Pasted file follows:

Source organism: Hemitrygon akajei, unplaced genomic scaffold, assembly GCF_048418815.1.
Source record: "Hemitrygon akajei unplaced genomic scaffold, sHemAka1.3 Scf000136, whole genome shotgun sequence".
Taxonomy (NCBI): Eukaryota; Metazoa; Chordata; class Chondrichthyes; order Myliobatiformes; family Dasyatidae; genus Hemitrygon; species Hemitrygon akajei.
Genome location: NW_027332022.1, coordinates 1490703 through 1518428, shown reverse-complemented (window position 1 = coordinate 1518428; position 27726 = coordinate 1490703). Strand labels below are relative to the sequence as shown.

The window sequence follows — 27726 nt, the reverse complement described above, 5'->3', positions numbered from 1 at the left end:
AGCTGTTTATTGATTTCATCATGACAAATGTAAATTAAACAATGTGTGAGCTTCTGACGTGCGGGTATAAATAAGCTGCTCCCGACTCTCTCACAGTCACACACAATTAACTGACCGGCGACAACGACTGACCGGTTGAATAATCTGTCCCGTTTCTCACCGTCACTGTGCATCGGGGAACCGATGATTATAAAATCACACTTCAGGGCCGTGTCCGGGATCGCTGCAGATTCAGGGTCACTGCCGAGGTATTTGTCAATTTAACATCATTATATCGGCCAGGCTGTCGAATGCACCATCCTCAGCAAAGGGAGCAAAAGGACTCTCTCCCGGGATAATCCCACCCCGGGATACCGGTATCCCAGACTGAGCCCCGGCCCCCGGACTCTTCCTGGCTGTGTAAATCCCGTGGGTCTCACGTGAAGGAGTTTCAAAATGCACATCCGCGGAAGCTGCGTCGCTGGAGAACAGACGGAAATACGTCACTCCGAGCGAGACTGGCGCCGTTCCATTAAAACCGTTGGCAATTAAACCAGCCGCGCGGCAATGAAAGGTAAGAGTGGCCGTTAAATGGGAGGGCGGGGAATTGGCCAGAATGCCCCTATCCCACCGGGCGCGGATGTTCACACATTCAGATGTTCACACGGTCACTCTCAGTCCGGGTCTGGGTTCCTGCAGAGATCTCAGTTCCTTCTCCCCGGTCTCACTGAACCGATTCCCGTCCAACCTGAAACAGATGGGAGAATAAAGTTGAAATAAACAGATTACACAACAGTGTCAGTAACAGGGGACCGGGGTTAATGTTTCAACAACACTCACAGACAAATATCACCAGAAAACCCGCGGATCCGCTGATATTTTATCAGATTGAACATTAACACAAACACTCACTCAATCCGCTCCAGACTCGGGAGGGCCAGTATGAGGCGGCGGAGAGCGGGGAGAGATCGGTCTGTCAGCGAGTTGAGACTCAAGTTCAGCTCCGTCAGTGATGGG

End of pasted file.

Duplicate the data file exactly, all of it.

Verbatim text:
Source organism: Hemitrygon akajei, unplaced genomic scaffold, assembly GCF_048418815.1.
Source record: "Hemitrygon akajei unplaced genomic scaffold, sHemAka1.3 Scf000136, whole genome shotgun sequence".
Taxonomy (NCBI): Eukaryota; Metazoa; Chordata; class Chondrichthyes; order Myliobatiformes; family Dasyatidae; genus Hemitrygon; species Hemitrygon akajei.
Genome location: NW_027332022.1, coordinates 1490703 through 1518428, shown reverse-complemented (window position 1 = coordinate 1518428; position 27726 = coordinate 1490703). Strand labels below are relative to the sequence as shown.

The window sequence follows — 27726 nt, the reverse complement described above, 5'->3', positions numbered from 1 at the left end:
AGCTGTTTATTGATTTCATCATGACAAATGTAAATTAAACAATGTGTGAGCTTCTGACGTGCGGGTATAAATAAGCTGCTCCCGACTCTCTCACAGTCACACACAATTAACTGACCGGCGACAACGACTGACCGGTTGAATAATCTGTCCCGTTTCTCACCGTCACTGTGCATCGGGGAACCGATGATTATAAAATCACACTTCAGGGCCGTGTCCGGGATCGCTGCAGATTCAGGGTCACTGCCGAGGTATTTGTCAATTTAACATCATTATATCGGCCAGGCTGTCGAATGCACCATCCTCAGCAAAGGGAGCAAAAGGACTCTCTCCCGGGATAATCCCACCCCGGGATACCGGTATCCCAGACTGAGCCCCGGCCCCCGGACTCTTCCTGGCTGTGTAAATCCCGTGGGTCTCACGTGAAGGAGTTTCAAAATGCACATCCGCGGAAGCTGCGTCGCTGGAGAACAGACGGAAATACGTCACTCCGAGCGAGACTGGCGCCGTTCCATTAAAACCGTTGGCAATTAAACCAGCCGCGCGGCAATGAAAGGTAAGAGTGGCCGTTAAATGGGAGGGCGGGGAATTGGCCAGAATGCCCCTATCCCACCGGGCGCGGATGTTCACACATTCAGATGTTCACACGGTCACTCTCAGTCCGGGTCTGGGTTCCTGCAGAGATCTCAGTTCCTTCTCCCCGGTCTCACTGAACCGATTCCCGTCCAACCTGAAACAGATGGGAGAATAAAGTTGAAATAAACAGATTACACAACAGTGTCAGTAACAGGGGACCGGGGTTAATGTTTCAACAACACTCACAGACAAATATCACCAGAAAACCCGCGGATCCGCTGATATTTTATCAGATTGAACATTAACACAAACACTCACTCAATCCGCTCCAGACTCGGGAGGGCCAGTATGAGGCGGCGGAGAGCGGGGAGAGATCGGTCTGTCAGCGAGTTGAGACTCAAGTTCAGCTCCGTCAGTGATGGG